Academic journal article The Virginia Quarterly Review

Some Stories Have to Be Told by Me

Academic journal article The Virginia Quarterly Review

Some Stories Have to Be Told by Me

Article excerpt

A Literary History of Alice Munro

Sometime in the late 19705, Alice Munro made a policy of refusing prizes that didn't specifically honor the quality of her fiction. When the Canadian government offered her one of its highest honors in 1983-an appointment as an Officer of the Order of Canada, which would have entitled her to a pretty, gold-edged medal with the motto Desiderantes meliorem patriam ("They desire a better country") emblazoned around a gold maple leaf-Munro politely declined. She didn't feel comfortable, she said, with awards that celebrated celebrity. Only awards that had been earned by particular books or by particular groups of books were okay. Munro was fifty-two by then, and several such awards had already been placed, like love letters, upon her books.

There would be many more to come. In the course of her career, Munro has won prizes from all over the English-speaking world, including the Giller Prize and three Governor General's Awards from Canada, the W. H. Smith Award from England, the Canada-Australia Literary Prize, and the O. Henry Prize, the PEN/Malamud Award and the National Book Critics Circle Award from the United States. By 1996 her work had been translated into thirteen different languages, and for decades now, her fans have fought with each other to produce better and better tributes to her work. Contemporaries such as John Updike, Margaret Atwood, and Joyce Carol Oates have expressed extravagant appreciation. Major writers of the subsequent generation, including Mona Simpson, Jonathan Franzen, and Michael Cunningham, have cited her as an important influence upon their work. In April 2005, Time magazine named her among the one hundred most influential people in the world.

At seventy-five, Munro has published more than a dozen books: Dance of the Happy Shades (1968); Lives of Girls and Women (1971); Something /Ve Been Meaning to Tell You (1974); Who Do You Think You Are? (1978), published in the United States as The Beggar Maid; The Moons of Jupiter (1982); The Progress of Love (1986); Friend of My Youth (1990); Open secrets (1994); Selected Stones (1996); Love of a Good Woman (1998); Hateship, Friendship, Courtship, Loveship, Marriage (2001); No Love Lost (2003); and Runaway (2004). Now she is about to bring out her fourteenth: The View from Castle Rock.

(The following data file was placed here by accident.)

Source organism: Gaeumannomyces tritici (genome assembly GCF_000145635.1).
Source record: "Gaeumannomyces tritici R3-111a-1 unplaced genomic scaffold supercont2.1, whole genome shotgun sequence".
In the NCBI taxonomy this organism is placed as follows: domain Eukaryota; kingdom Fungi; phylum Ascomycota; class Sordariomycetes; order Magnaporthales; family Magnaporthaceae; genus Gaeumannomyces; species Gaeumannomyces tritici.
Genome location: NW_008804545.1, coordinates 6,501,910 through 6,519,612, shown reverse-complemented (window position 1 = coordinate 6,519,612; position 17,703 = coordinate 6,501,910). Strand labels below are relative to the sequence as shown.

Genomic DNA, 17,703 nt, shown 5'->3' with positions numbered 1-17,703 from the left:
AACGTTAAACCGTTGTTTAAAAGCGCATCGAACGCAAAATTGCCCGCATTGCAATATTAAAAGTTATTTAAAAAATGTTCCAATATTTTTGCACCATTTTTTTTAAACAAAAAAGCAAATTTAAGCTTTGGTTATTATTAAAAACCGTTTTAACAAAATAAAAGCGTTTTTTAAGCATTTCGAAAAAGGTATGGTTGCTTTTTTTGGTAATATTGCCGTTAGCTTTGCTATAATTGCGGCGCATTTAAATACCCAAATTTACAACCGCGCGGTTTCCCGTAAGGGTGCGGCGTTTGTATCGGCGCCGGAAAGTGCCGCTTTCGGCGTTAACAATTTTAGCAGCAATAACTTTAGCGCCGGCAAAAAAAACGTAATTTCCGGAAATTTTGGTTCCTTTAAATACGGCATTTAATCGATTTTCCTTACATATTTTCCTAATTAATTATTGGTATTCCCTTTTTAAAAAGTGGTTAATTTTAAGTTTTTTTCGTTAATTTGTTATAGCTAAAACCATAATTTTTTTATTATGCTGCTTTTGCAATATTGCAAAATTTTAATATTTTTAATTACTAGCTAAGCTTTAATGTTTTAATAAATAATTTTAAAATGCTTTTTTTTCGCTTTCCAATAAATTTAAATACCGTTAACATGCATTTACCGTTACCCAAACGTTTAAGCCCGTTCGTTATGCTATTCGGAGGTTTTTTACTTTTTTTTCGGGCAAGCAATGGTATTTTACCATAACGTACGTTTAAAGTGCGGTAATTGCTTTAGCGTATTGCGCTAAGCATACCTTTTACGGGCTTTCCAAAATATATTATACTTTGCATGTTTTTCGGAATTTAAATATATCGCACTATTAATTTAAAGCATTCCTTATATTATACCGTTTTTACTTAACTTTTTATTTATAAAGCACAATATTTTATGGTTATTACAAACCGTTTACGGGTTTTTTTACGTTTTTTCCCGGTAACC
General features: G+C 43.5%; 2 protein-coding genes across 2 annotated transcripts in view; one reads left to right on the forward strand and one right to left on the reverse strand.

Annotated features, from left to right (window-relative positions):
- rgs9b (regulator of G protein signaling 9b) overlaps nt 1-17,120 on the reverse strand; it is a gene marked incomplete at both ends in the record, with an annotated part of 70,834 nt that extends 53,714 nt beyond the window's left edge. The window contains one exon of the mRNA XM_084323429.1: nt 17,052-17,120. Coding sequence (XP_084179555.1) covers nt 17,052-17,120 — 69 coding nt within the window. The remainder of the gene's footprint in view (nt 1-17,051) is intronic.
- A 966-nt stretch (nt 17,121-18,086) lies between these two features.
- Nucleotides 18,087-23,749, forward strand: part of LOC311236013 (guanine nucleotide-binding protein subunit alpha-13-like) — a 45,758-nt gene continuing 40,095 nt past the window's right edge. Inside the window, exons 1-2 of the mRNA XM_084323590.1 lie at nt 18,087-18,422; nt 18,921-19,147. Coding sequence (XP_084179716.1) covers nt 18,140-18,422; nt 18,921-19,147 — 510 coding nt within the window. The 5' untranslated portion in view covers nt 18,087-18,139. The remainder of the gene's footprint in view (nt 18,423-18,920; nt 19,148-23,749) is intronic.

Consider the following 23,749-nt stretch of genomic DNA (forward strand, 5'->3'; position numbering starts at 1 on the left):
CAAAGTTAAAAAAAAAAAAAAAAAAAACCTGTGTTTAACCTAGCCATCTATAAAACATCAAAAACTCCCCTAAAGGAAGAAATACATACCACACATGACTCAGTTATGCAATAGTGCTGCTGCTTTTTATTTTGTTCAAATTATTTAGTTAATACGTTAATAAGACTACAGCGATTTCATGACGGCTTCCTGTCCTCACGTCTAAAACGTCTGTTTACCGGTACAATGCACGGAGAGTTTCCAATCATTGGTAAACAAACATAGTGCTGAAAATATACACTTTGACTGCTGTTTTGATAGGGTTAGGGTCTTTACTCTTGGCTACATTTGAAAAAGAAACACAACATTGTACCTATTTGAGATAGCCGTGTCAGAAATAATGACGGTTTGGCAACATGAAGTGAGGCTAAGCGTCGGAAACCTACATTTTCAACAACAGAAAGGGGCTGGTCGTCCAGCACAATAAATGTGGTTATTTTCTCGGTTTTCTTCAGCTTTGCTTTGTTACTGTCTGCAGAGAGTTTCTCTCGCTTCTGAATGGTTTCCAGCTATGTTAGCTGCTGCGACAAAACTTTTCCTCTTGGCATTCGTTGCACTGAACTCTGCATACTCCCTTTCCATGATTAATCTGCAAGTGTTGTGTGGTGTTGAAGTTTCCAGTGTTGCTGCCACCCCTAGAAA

All but one of these books are short story collections, and the bulk of these stories are set in Huron County, a small region of southwestern Ontario, in towns that resemble, with almost sociological precision, the town of Wingham, where Munro herself was born in 1931. Munro has claimed, at various points in her career, that her fictional towns-Walley, Carstairs, Logan, Hanratty, Dalgleish, Jubilee-are not ciphers for Wingham, but these denials have grown fainter and less frequent in the past twenty years. And for a long time, her Canadian fans have sensed a deeper truth. In Robert Thacker's biography of Munro, Alice Munro: Writing Her Lives (Douglas Gibson Books, 2005), he tells us that for years now Canadians have referred to Huron County as "Alice Munro County" and that the North Huron District Museum has abetted their "Munroviana" scavenger hunts by providing neat little pamphlets that outline a self-guided "Alice Munro Tour" of Wingham.

Thacker's book proves, beyond any reasonable doubt, that many of Munro's stories are built upon fact, and that many of her characters are based upon members of her own family. This sort of detective work is useful-it clears away discussions of what is and isn't true-but it can be tedious to read. Does knowing that Munro's father once whipped her with a belt the way Rose's father whips her in "Royal Beatings" diminish or heighten our appreciation of that marvelous story? The answer, of course, is neither. The story remains separate from life, like a jewel chiseled from the earth, and whatever bruises Munro may have suffered as an adolescent, what matters on this side of the printing press is what she's done with them on the page. …

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